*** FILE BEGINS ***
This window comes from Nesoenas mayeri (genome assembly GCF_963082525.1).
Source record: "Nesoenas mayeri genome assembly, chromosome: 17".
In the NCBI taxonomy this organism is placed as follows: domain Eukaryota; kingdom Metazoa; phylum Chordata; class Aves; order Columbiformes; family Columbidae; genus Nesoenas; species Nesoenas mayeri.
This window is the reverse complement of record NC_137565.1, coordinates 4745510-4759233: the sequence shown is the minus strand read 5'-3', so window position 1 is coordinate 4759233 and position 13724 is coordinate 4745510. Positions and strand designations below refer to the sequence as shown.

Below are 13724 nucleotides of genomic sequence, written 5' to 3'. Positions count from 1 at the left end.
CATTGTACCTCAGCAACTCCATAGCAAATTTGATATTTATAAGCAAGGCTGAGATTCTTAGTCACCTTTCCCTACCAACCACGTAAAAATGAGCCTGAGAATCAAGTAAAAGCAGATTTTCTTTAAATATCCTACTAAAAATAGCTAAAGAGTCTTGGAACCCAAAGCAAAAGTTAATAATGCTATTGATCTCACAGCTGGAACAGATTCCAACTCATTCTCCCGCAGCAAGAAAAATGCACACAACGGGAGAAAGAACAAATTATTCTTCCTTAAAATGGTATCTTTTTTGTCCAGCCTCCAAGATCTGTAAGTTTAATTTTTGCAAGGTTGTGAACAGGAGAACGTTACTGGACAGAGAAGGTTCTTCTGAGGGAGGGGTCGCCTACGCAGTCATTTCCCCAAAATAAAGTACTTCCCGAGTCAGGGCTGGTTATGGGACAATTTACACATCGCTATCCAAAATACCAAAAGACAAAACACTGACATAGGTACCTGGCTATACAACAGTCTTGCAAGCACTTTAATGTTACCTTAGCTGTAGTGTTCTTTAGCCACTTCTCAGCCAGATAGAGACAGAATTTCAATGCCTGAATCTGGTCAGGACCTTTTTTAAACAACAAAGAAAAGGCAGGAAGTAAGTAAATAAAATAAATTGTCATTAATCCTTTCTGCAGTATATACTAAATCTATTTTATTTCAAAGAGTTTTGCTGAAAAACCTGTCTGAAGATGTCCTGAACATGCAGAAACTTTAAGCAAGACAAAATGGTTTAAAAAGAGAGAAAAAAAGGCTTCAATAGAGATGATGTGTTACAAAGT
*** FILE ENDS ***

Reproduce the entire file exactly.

This window comes from Nesoenas mayeri (genome assembly GCF_963082525.1).
Source record: "Nesoenas mayeri genome assembly, chromosome: 17".
In the NCBI taxonomy this organism is placed as follows: domain Eukaryota; kingdom Metazoa; phylum Chordata; class Aves; order Columbiformes; family Columbidae; genus Nesoenas; species Nesoenas mayeri.
This window is the reverse complement of record NC_137565.1, coordinates 4745510-4759233: the sequence shown is the minus strand read 5'-3', so window position 1 is coordinate 4759233 and position 13724 is coordinate 4745510. Positions and strand designations below refer to the sequence as shown.

Below are 13724 nucleotides of genomic sequence, written 5' to 3'. Positions count from 1 at the left end.
CATTGTACCTCAGCAACTCCATAGCAAATTTGATATTTATAAGCAAGGCTGAGATTCTTAGTCACCTTTCCCTACCAACCACGTAAAAATGAGCCTGAGAATCAAGTAAAAGCAGATTTTCTTTAAATATCCTACTAAAAATAGCTAAAGAGTCTTGGAACCCAAAGCAAAAGTTAATAATGCTATTGATCTCACAGCTGGAACAGATTCCAACTCATTCTCCCGCAGCAAGAAAAATGCACACAACGGGAGAAAGAACAAATTATTCTTCCTTAAAATGGTATCTTTTTTGTCCAGCCTCCAAGATCTGTAAGTTTAATTTTTGCAAGGTTGTGAACAGGAGAACGTTACTGGACAGAGAAGGTTCTTCTGAGGGAGGGGTCGCCTACGCAGTCATTTCCCCAAAATAAAGTACTTCCCGAGTCAGGGCTGGTTATGGGACAATTTACACATCGCTATCCAAAATACCAAAAGACAAAACACTGACATAGGTACCTGGCTATACAACAGTCTTGCAAGCACTTTAATGTTACCTTAGCTGTAGTGTTCTTTAGCCACTTCTCAGCCAGATAGAGACAGAATTTCAATGCCTGAATCTGGTCAGGACCTTTTTTAAACAACAAAGAAAAGGCAGGAAGTAAGTAAATAAAATAAATTGTCATTAATCCTTTCTGCAGTATATACTAAATCTATTTTATTTCAAAGAGTTTTGCTGAAAAACCTGTCTGAAGATGTCCTGAACATGCAGAAACTTTAAGCAAGACAAAATGGTTTAAAAAGAGAGAAAAAAAGGCTTCAATAGAGATGATGTGTTACAAAGT